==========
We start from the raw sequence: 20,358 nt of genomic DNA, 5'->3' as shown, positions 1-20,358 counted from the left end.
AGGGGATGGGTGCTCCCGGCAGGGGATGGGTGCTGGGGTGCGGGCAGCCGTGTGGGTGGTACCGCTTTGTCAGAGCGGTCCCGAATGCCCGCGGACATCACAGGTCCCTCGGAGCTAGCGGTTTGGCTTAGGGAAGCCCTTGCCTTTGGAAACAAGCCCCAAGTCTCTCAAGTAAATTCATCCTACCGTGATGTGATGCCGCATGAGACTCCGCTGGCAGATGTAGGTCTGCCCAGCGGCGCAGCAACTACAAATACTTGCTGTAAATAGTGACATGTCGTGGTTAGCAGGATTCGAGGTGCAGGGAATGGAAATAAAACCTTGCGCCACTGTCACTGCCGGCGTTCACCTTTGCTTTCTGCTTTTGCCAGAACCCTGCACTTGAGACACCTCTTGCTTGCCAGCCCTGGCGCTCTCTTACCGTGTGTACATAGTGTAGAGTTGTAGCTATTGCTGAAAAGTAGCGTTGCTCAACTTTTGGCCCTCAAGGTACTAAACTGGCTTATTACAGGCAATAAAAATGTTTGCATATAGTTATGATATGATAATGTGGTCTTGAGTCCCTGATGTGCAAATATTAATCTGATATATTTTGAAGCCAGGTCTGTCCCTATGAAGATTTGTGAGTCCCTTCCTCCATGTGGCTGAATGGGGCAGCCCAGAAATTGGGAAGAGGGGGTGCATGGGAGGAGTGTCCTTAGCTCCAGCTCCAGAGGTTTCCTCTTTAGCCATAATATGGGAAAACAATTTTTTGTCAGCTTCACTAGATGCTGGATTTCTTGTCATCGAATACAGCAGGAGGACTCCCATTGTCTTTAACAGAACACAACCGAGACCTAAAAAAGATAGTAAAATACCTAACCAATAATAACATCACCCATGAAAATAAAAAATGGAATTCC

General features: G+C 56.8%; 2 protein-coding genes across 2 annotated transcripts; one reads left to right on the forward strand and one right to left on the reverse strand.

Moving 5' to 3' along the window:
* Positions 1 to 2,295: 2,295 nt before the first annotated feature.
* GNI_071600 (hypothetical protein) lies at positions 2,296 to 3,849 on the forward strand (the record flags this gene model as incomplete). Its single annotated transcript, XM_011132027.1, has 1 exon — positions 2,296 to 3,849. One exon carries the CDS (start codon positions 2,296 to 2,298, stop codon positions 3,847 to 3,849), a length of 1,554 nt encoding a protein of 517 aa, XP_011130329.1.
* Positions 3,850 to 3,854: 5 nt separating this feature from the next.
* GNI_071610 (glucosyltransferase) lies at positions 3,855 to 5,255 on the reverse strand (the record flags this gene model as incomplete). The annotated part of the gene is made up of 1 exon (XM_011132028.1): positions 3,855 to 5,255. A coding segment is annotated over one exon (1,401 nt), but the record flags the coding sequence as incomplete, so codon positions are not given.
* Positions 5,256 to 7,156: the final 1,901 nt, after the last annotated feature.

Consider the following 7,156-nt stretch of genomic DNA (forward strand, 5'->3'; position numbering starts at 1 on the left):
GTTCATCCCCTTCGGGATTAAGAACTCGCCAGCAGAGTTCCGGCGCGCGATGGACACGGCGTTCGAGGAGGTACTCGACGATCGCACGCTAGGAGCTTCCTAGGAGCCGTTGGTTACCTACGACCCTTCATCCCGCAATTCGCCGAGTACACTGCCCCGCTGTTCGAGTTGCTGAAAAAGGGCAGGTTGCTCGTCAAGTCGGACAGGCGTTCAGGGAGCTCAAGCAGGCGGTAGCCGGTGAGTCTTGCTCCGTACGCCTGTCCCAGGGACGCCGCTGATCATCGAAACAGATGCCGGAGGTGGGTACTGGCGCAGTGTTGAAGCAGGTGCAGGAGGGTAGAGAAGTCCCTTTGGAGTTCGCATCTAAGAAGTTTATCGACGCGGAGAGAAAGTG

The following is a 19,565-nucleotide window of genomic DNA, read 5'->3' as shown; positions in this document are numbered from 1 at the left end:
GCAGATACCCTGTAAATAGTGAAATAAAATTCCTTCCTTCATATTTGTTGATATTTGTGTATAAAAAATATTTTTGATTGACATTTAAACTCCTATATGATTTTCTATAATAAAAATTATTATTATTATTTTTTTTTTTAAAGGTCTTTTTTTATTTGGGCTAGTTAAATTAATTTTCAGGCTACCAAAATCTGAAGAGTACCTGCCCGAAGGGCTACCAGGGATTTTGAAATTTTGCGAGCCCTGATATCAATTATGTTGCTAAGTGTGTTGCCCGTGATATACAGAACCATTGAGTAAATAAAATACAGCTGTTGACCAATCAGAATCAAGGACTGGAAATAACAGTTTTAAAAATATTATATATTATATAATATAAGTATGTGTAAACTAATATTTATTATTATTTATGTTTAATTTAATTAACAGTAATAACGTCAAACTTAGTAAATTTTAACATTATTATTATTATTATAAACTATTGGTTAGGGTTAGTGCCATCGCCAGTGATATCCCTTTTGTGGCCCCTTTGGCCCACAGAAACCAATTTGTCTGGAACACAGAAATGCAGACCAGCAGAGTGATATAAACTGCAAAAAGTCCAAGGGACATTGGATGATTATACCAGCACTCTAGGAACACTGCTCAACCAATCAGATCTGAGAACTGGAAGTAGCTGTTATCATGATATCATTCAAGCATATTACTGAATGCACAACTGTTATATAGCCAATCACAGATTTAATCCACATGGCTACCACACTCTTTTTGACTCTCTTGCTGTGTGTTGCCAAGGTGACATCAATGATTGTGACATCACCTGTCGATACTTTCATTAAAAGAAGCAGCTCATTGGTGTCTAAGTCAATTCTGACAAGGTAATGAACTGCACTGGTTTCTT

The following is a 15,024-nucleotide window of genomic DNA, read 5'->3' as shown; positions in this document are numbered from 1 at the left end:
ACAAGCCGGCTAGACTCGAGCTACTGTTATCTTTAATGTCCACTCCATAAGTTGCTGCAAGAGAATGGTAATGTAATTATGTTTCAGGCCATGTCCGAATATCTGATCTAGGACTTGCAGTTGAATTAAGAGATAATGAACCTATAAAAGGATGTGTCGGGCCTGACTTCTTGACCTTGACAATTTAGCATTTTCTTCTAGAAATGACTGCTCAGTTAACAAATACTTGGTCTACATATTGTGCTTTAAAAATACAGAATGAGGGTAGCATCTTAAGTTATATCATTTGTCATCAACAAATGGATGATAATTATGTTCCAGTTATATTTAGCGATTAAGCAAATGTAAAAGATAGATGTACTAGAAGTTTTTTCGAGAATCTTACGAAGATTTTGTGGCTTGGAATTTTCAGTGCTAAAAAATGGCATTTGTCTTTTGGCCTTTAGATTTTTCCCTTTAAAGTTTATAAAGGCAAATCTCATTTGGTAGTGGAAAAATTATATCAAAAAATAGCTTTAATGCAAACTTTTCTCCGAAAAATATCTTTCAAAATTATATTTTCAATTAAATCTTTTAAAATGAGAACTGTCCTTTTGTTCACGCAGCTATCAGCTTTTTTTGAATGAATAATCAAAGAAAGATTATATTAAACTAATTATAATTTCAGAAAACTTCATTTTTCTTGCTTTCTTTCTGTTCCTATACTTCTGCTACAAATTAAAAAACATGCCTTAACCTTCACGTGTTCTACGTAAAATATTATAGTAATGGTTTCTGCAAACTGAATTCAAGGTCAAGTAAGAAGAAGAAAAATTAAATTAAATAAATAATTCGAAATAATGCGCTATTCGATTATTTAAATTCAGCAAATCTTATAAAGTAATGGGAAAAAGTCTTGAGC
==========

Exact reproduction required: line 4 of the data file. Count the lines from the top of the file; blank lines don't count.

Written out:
Moving 5' to 3' along the window: